2008's crowned carnival queen, chosen from a line-up of 10 girls in stringy bikinis, will parade through the streets to start off the celebrations on Feb. 14.

Ten days of partying follow in the Pacific port town, with each day boasting sports events, mascaradas, parades and music.

The child queen, a slightly worrying scaled-down version of the competition for grown women, is the highlight of the second day, when a youngster will be picked out from her peers at 5 p.m.

The first weekend brings yet another Costa Rican style horse parade (tope) on the Saturday, following on the heels of all those put on over Christmas, various creole music bands and outdoor concerts.

Sports events fill up the spaces between parades, with boxing, football, dancing, volleyball and cycling all finding a place on the program.

Each day will have a mask parade starting at 2 pm, when both mascaradas and carretas will both be worn by marchers.

While carretas only cover the face, mascaradas can be costumes that cover the entire body, both ritual items that go back thousands of years to primitive times.

For more information on carnaval events, including firework displays, karaoke competitions and cultural activities, log on to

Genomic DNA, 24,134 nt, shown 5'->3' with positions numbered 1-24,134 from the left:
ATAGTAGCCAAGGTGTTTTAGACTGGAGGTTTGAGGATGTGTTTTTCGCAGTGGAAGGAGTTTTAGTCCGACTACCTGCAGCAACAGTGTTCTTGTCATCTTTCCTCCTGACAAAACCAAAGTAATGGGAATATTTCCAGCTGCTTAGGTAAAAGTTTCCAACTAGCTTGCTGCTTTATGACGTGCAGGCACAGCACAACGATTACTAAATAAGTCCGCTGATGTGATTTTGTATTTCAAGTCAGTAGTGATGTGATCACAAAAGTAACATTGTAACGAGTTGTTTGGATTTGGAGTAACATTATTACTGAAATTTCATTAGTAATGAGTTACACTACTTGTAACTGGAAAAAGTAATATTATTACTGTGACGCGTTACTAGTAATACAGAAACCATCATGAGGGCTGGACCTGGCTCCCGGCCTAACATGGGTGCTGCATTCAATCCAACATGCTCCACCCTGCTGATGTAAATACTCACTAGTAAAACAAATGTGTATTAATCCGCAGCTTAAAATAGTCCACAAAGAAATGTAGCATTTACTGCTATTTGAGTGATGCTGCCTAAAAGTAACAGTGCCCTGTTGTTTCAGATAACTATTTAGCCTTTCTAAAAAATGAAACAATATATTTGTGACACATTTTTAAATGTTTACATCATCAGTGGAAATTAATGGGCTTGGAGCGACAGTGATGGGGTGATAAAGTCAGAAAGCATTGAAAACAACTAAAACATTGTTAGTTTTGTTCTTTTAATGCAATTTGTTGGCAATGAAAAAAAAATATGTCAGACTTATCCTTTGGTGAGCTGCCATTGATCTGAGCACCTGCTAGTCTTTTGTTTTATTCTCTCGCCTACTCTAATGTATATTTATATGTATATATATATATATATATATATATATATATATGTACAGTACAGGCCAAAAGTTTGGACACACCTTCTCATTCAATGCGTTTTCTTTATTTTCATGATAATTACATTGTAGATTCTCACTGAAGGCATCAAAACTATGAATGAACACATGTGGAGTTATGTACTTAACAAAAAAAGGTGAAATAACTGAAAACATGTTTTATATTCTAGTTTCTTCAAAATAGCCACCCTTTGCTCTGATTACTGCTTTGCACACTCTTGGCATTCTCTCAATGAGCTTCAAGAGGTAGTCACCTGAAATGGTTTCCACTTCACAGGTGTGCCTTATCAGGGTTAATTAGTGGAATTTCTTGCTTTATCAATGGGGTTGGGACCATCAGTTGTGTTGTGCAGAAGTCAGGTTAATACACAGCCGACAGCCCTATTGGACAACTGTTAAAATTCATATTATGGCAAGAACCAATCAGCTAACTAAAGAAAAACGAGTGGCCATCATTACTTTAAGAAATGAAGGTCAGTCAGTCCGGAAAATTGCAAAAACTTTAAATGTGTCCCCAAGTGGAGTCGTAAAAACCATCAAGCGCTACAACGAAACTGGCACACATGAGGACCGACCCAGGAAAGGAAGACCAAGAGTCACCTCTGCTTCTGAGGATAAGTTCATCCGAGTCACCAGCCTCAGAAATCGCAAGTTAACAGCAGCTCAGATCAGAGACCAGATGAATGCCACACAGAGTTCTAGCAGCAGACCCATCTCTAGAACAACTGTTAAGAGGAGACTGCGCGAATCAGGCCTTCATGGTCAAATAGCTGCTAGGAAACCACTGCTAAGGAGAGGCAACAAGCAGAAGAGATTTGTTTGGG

Art Galleries ....

Imagen V show has a few gems but a pack of clinkers, too

videoartshowNew media art is always a bit hit and miss with the potential to come across as a foundationless piece of pretension if it is not done well.

The Bienal Iberoamericana Inquieta Imagen V, a competition for video artists from across Latin America, is a good example of this, containing a few pieces that engage well with the subject and make the most of their medium, but many that leave the viewer cold.

Most of the works are video projections, some as short as a pistol shot and the flight of birds and some as long as a didactic letter that teaches about identity, isolation and fuschia flowers.

Other media range from photography and animation to Internet blogs and ancient video games.

Out of almost 200 entries from 13 different countries, 37 were chosen to fill the spaces of the Museo de Arte y Diseño, and some of them leave a viewer wondering what was so awful about the rejected works.

The vast majority of entrants were Costa Ricans, and works were chosen for show to create a panorama of Spanish-American works that is accessible to both the public who have engaged with technolgical art before and those who are encountering it for the first time.

Five works won cash prizes, including an undeserving triptec of photographs showing poor Nicaraguans searching through a dump to find articles that give some beauty to their lives.